by Conor Friedersdorf
A reader writes:
I teach at an Ivy, so I could go on at length about the privileges my undergraduates receive. Even in this most recent class, I still had a fair number of students who started at 100k+, flights to the Hamptons, etc... However, what I really wanted to discuss is the effect of elite high schools, which I think is far greater than that of the Ivies. My wife attended Andover, did well, etc... but chose to attend a large public university in the South (read academic burnout here).
After college, from which she barely graduated, she delivered flowers for a living. In short, nothing doing financially or in life. However, a move to NYC (as I was on an academic odyssey) led to an immediate job in finance at a major company. Mind you, this is a person with a degree in communications, who had not taken math since high school. As part of this job, she had a full six months paid to acquire a variety of licences and skills. The interviews for this position extended over a week and nearly every interviewer inquired not about college but Andover.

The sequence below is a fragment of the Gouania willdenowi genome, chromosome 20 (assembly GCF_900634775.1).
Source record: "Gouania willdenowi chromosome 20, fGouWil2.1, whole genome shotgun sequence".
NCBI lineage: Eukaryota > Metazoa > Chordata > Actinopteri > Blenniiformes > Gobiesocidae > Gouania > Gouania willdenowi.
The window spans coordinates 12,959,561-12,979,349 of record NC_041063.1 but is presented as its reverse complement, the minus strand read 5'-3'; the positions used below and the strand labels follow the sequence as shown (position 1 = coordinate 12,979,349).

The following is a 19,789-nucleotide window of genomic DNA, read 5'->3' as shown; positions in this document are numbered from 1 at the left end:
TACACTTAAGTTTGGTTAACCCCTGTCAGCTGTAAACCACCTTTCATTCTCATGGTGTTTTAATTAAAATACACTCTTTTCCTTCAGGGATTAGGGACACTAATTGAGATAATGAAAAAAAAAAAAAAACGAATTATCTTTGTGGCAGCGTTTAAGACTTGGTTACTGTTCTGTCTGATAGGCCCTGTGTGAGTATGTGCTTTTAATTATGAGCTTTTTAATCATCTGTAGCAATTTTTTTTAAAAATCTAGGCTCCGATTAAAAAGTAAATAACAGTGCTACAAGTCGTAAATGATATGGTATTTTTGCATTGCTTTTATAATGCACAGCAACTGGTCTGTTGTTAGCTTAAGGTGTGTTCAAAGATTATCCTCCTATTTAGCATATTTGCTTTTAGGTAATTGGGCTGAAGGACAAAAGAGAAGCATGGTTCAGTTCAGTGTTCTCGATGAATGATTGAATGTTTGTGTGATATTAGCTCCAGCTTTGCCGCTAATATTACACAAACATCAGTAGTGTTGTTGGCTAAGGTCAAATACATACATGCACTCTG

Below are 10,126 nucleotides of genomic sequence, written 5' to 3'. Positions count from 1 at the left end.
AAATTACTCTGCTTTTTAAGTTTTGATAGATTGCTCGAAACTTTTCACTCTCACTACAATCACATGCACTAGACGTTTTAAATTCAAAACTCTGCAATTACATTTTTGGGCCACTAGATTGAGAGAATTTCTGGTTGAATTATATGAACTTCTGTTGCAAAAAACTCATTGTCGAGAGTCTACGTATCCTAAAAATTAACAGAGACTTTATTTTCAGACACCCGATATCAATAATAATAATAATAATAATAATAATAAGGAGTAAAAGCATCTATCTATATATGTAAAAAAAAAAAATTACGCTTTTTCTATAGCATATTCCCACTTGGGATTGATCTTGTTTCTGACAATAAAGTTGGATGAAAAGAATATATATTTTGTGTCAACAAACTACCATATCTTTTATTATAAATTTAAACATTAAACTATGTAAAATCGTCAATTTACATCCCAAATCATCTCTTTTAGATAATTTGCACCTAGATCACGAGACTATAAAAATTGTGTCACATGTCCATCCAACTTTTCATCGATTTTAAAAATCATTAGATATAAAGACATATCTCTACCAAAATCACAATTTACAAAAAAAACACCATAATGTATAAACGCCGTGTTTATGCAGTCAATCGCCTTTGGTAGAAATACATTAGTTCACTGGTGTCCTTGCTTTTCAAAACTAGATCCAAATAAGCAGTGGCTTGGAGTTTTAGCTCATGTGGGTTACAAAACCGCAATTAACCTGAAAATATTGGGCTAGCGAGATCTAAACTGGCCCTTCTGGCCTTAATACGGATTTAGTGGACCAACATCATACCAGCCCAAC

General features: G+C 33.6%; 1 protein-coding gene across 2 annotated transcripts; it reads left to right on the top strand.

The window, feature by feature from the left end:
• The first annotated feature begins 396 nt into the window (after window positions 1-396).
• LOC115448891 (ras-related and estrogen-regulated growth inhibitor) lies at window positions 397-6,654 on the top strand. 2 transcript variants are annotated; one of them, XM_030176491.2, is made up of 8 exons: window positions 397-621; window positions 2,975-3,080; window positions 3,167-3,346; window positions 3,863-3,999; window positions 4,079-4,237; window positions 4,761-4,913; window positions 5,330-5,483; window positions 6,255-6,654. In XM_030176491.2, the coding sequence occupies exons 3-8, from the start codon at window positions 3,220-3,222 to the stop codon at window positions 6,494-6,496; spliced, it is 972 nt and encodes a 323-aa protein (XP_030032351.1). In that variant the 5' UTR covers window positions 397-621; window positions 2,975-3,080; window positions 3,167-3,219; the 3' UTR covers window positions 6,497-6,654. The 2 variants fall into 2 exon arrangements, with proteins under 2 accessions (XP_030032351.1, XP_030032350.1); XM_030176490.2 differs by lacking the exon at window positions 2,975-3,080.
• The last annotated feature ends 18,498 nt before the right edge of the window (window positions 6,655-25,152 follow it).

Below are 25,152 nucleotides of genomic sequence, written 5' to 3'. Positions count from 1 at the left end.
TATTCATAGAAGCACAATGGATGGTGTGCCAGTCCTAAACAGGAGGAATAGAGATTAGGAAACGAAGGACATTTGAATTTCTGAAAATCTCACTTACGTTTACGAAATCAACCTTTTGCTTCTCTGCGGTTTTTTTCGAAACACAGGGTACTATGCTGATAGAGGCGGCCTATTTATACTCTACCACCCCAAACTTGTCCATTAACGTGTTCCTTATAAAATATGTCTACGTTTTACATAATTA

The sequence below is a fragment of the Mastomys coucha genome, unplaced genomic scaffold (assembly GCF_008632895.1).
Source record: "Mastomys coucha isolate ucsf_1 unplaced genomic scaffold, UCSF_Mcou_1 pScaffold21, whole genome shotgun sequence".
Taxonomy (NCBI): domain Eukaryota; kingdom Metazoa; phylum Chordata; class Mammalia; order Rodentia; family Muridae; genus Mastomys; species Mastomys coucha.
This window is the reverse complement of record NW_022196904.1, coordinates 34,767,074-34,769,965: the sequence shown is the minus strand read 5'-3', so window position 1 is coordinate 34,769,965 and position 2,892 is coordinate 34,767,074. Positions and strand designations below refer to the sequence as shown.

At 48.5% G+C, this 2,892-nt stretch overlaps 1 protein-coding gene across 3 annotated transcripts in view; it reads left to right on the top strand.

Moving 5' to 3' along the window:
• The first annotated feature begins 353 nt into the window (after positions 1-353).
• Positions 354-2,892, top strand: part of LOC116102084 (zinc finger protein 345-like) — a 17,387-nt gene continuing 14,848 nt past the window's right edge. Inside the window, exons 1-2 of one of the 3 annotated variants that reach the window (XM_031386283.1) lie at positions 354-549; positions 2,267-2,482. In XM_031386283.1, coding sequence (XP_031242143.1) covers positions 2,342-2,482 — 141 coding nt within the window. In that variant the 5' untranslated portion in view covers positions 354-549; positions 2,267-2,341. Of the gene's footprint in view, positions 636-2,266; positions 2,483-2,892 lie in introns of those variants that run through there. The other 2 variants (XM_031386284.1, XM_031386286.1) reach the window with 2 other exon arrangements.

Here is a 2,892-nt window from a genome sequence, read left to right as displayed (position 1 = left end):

This pattern has repeated itself as she has changed jobs. Andover is always discussed. If an interviewer went to Exeter or St. Pauls, that must be mentioned. Her college has never been discussed. Even positions which require minimum GPA's, which she could never meet, are waived. She actually leaves this block blank often on applications, and it is never asked about. Currently, she is a manager at top hedge fund without ever having a degree in finance or an MBA.
I think what is missing in this debate is perspective on numbers. The best high schools are very small affairs. The Ivies actually graduate a far greater number of kids. Boarding schools build life long bonds as well that are much stronger due to their size. They take care of their own in ways that Harvard cannot imagine.
This world is completely foreign to me. Until I moved to the East Coast I thought Exeter was a college and I hadn't heard of St. Pauls until I read this e-mail. I also grew up on Andover Place in Costa Mesa, Calfornia's college park, and thought it was a college.
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